It would do no harm to re-impress this training on chaplains. We had about 486 chaplains in the Third Army at that time, representing 32 denominations. Once the Third Army had become operational, my mode of contact with the chaplains had been chiefly through Training Letters issued from time to time to the Chaplains in the four corps and the 22 to 26 divisions comprising the Third Army. Each treated of a variety of subjects of corrective or training value to a chaplain working with troops in the field.
“I wish you would put out a Training Letter on this subject of Prayer to all the chaplains; write about nothing else, just the importance of prayer. Let me see it before you send it. We’ve got to get not only the chaplains but every man in the Third Army to pray. We must ask God to stop these rains. These rains are that margin that hold defeat or victory. If we all pray, it will be like what Dr. Carrel said [the allusion was to a press quote some days previously when Dr. Alexis Carrel, one of the foremost scientists, described prayer “as one of the most powerful forms of energy man can generate”], it will be like plugging in on a current whose source is in Heaven. I believe that prayer completes that circuit. It is power.”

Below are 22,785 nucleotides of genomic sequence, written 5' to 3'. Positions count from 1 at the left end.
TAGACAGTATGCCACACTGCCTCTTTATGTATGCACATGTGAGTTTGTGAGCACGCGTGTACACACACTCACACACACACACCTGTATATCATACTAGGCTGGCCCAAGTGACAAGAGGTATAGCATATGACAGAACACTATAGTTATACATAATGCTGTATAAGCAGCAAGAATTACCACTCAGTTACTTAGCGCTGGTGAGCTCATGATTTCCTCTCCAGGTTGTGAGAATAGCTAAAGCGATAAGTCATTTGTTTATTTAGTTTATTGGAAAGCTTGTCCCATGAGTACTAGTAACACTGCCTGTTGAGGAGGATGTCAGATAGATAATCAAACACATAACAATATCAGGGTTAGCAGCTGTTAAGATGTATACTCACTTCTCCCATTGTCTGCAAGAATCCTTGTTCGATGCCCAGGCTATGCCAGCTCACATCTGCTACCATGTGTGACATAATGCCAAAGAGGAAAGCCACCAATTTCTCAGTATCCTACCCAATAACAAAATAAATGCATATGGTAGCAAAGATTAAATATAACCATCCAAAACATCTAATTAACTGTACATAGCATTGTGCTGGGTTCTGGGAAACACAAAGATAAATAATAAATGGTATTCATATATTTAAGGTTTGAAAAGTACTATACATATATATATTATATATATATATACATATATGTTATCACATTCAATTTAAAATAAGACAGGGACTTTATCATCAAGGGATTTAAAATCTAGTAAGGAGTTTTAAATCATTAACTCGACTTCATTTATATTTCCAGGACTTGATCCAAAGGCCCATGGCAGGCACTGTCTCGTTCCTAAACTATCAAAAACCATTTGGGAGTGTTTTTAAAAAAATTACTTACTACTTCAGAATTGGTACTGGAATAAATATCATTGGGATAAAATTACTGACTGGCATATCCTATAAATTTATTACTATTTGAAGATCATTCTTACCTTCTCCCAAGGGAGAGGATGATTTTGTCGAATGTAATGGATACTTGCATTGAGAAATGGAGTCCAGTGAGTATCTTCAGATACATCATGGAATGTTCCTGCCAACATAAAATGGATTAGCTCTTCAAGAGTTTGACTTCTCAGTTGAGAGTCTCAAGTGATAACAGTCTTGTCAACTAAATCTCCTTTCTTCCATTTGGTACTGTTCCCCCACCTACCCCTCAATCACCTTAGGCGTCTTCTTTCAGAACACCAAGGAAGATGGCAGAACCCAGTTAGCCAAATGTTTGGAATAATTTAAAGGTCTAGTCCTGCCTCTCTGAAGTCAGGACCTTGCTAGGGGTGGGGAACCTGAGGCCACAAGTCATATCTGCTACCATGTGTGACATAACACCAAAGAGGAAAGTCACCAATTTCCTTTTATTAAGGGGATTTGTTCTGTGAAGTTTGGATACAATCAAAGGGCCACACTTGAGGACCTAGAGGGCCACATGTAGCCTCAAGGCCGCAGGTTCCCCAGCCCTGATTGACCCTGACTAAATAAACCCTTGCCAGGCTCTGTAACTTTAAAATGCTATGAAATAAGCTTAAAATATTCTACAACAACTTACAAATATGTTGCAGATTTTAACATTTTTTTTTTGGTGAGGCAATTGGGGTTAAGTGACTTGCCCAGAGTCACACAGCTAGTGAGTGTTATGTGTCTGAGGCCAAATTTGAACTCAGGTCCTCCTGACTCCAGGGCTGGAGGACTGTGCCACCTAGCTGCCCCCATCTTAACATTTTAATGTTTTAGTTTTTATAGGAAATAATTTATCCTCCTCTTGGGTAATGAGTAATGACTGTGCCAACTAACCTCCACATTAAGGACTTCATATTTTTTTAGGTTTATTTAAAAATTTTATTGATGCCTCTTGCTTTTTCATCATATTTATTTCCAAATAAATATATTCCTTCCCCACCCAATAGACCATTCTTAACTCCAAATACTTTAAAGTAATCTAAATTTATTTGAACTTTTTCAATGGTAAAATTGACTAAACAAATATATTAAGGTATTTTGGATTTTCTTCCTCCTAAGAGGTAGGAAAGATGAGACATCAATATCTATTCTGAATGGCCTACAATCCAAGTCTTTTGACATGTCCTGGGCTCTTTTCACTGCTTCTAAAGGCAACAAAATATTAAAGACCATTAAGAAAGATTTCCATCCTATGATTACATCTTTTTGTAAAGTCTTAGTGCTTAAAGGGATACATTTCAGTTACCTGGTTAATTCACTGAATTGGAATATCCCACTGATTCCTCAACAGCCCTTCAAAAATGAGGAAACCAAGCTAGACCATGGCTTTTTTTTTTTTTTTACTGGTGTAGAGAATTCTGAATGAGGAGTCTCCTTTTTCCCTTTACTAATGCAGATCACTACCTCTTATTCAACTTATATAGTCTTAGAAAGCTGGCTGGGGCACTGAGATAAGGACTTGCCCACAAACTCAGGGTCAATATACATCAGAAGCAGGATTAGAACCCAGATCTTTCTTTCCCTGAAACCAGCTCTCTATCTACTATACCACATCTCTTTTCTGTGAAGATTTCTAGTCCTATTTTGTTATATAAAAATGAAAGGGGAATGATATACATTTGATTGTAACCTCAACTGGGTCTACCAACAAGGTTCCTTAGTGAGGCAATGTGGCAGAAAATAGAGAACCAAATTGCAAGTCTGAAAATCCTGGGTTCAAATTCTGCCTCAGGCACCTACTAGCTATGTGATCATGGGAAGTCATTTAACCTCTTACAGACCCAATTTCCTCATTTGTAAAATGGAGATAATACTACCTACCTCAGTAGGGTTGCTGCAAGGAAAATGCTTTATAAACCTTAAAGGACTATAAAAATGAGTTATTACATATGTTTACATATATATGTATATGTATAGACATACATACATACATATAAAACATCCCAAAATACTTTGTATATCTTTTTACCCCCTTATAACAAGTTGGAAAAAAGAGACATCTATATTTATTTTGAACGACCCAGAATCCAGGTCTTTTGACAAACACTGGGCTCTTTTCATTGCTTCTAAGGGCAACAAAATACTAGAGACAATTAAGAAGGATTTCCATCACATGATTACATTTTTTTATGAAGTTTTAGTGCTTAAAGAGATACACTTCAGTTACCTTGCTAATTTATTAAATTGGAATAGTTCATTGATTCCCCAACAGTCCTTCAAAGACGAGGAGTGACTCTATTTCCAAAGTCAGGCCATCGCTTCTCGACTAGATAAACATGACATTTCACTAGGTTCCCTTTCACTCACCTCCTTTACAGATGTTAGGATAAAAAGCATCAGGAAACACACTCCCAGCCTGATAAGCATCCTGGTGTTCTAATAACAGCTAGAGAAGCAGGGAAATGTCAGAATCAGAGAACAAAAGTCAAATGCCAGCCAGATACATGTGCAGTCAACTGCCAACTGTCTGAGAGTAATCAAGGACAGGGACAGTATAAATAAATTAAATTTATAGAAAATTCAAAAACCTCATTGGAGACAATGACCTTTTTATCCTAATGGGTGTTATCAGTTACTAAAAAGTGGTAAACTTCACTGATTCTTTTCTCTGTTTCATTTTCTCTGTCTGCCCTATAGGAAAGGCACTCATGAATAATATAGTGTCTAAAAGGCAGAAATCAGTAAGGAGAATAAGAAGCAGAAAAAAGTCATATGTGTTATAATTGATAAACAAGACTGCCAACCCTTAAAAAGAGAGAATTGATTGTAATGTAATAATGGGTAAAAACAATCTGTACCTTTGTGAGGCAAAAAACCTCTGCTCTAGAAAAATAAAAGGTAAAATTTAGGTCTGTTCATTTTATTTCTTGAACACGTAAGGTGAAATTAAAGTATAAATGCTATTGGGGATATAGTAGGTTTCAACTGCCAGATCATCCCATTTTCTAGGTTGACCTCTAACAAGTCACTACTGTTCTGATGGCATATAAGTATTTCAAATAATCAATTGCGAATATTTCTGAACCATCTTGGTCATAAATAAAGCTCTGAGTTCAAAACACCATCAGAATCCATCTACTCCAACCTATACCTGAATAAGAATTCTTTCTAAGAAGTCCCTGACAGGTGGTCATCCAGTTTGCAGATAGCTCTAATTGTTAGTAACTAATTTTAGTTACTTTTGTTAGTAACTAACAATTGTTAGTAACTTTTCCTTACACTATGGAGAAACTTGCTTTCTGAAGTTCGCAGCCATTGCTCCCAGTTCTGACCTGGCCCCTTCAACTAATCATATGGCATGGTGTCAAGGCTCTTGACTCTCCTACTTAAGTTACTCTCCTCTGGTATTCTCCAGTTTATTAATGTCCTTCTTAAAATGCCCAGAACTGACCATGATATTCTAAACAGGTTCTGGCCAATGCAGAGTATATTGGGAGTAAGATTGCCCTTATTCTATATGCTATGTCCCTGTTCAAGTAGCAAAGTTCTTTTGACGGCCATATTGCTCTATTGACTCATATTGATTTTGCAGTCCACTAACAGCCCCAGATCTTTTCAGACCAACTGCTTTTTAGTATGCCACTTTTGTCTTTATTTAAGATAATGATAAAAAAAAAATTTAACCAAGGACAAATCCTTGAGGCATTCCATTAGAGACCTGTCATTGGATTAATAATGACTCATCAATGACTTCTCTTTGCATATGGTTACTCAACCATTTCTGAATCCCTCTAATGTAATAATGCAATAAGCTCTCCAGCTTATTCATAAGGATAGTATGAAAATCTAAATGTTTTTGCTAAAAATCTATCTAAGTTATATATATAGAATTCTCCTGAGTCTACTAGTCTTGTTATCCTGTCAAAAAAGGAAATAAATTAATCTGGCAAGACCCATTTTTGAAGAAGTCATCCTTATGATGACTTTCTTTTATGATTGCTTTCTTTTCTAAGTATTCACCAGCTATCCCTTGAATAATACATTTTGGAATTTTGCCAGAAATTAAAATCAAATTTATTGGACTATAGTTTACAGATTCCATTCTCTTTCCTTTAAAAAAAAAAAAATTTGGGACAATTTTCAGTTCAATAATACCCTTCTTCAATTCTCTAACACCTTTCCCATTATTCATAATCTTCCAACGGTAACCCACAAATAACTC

With that the General arose from his chair, a sign that the interview was ended.
Later, Chaplain O’Neill writes,
As chaplains it is our business to pray. We preach its importance. We urge its practice. But the time is now to intensify our faith in prayer, not alone with ourselves, but with every believing man, Protestant, Catholic, Jew, or Christian, in the ranks of the Third United States Army.
Lest we forget the power of prayer, it’s good to read reminders like this from time to time. Read the rest of Monsignor O’Neills story on prayer and Training Letter No. 5 here.
Updates: Civil War Army Chaplains,
Confederate Chaplain and Diplomat.
Union Army Chaplain declared Venerable.